Author

Lane McKenna and the BeWell staff


Date of Publication

March 2020

Guide to self-care: Coping with coronavirus

As Stanford works to reduce the spread of COVID-19 (novel coronavirus), it is also important that we each take care of ourselves while we assist in individual and community efforts to prevent further spread of this virus.

See also HIP’s response to COVID-19 for specific information on remote program options.

Staying calm, managing anxiety

Even on a “normal day” in history, emotional stress can prove very challenging. So add in COVID-19, and it’s really tough. How can we stay calmer and make wiser choices?

Firstly, bear in mind that as COVID-19 news spreads, it has created heightened stress for many of us. (For others, it has added to existing anxieties.) As James Kendall, LCSW, CEAP, of Vanderbilt University states, “sensationalized stories add to our angst and panic. The stock market has responded with a downturn, and many are unsure whether to travel or attend social gatherings. It may be similar to our response to other stressful world events: HIV, H1N1, SARS, mass shootings and 9/11.” It may therefore be wise for some to limit news overexposure: sensational news stories can perpetuate unnecessary anxiety.

On the other hand, staying educated means something more than just watching TV news:

To help your state of mind as you process current events, employees may access our free archived webinars on such topics as stress, resiliency, mindfulness and many more. We are also offering a free webinar on reducing anxiety relating to COVID-19 on April 10.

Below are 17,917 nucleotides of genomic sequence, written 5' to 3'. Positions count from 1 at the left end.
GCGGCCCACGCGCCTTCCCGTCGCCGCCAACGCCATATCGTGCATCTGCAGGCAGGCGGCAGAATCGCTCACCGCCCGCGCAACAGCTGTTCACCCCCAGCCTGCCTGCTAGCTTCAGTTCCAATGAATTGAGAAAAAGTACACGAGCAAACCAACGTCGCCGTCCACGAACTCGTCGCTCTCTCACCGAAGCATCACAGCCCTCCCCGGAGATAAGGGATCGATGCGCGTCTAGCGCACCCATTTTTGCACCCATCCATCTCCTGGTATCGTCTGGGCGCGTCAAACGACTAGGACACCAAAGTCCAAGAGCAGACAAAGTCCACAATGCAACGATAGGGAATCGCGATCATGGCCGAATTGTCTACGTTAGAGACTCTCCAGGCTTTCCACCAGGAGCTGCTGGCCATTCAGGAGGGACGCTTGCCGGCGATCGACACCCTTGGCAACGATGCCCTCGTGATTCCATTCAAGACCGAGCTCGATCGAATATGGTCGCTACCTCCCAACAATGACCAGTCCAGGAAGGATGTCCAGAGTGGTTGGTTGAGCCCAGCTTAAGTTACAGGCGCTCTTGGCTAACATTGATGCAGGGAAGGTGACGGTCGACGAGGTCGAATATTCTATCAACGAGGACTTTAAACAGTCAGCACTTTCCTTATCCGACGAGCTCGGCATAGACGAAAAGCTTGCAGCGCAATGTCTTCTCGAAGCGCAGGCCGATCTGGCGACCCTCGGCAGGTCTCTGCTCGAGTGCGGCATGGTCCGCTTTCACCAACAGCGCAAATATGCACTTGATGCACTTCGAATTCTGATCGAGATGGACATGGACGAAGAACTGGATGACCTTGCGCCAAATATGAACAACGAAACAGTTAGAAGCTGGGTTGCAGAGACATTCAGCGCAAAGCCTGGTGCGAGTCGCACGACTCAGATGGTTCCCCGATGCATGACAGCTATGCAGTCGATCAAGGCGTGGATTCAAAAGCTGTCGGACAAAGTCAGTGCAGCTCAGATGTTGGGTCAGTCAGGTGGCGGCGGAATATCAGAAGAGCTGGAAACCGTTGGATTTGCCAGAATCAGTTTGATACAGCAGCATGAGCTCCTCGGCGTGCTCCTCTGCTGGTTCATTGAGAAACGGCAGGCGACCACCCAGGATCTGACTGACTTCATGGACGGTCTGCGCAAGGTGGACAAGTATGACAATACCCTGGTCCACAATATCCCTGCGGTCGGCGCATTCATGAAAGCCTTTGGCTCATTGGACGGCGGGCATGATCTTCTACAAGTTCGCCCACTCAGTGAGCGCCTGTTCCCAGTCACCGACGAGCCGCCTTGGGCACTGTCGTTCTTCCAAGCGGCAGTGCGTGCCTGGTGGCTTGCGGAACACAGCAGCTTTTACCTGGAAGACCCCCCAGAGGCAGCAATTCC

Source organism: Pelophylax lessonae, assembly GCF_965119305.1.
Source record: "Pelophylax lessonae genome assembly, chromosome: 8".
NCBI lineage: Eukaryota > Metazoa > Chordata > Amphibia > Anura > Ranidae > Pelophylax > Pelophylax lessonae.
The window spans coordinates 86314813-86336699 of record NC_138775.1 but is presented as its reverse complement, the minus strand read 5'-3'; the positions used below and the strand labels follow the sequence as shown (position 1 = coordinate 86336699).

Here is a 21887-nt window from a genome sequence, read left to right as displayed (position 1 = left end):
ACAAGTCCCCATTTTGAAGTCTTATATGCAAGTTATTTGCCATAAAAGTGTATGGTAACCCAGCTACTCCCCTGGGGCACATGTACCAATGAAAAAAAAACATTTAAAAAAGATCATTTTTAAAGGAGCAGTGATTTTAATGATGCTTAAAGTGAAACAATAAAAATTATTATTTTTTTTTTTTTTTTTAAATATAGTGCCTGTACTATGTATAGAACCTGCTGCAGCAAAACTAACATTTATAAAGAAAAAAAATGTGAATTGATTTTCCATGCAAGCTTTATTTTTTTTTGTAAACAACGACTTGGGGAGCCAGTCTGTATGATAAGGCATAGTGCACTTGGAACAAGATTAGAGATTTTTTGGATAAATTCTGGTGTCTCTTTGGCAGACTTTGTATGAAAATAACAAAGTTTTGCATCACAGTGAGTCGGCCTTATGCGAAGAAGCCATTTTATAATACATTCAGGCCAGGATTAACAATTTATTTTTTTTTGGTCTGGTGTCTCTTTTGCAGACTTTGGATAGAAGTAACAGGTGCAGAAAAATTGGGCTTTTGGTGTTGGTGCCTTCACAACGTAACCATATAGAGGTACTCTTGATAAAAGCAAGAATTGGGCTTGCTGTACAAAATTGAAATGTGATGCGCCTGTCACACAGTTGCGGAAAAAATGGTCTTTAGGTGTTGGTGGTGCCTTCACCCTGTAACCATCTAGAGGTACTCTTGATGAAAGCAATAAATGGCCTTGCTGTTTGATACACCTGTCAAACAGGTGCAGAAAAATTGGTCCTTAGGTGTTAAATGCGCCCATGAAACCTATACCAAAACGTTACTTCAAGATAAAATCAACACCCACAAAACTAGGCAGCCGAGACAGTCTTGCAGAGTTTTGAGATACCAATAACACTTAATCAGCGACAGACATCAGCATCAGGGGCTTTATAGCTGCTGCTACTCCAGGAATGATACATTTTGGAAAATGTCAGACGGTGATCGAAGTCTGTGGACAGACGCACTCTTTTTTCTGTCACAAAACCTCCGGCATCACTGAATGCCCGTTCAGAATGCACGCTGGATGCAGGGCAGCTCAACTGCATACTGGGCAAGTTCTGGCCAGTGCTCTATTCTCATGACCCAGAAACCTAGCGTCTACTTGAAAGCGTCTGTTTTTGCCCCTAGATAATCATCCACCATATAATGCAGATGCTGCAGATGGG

We also hope the following advice from Stanford experts will prove helpful:

Sheltering in place: A BeWell Coach’s perspective
Tips for coping with anxiety
Even if you are virus-free, COVID-19 is affecting your health: Here’s what to do
Self-care: The gift that keeps on giving
Rough day: Be grateful

As was summed up in an article published by The Greater Good Science Center UC Berkeley:

“One way is to use whatever tools you have at your disposal for keeping a cool head — like practicing mindfulness, which has been shown to both lessen emotional reactivity and help us make better decisions. We might take a walk in the park or nearby woods and let nature soothe us. Or we could talk to a friend — a calm friend, that is — who can help us reduce our anxiety. Of course, our normal ways of connecting socially — like singing together at a concert or going to large parties — may have to change. But whatever we can do to maintain an air of calm, and to spread it to those around us, the better. After all, our emotions tend to be contagious in our social circles, and we should do our best to keep fear and panic contained.”

Solo outdoor exercise and “fitness-in-place” at home

Lastly, we have long advocated that each of us carve out “alone time” — enhanced even more when combined with fresh air and exercise. Simplistic as this may sound, now more than ever, this strategy is a useful tool. Take yourself away — both physically and mentally — from coronavirus for at least a while by going out for a run or long walk, alone.

Runners on running at Stanford
Why walk?

Note: All entrances to the Stanford Dish will close at 5 p.m. on Friday, April. 3. The Dish website will be updated if conditions change.

Or, if it’s a rainy day, exercise at home. See:

Still having difficulty with emotional stress?

  • Faculty, staff, and postdocs can contact the HELP Center at 723-4577.  All scheduled sessions are being held remotely (Zoom).
  • Santa Clara County maintains an anonymous crisis line that is available 24 hours, 7 days a week, at 1-800-704-0900 (Mental Health Services).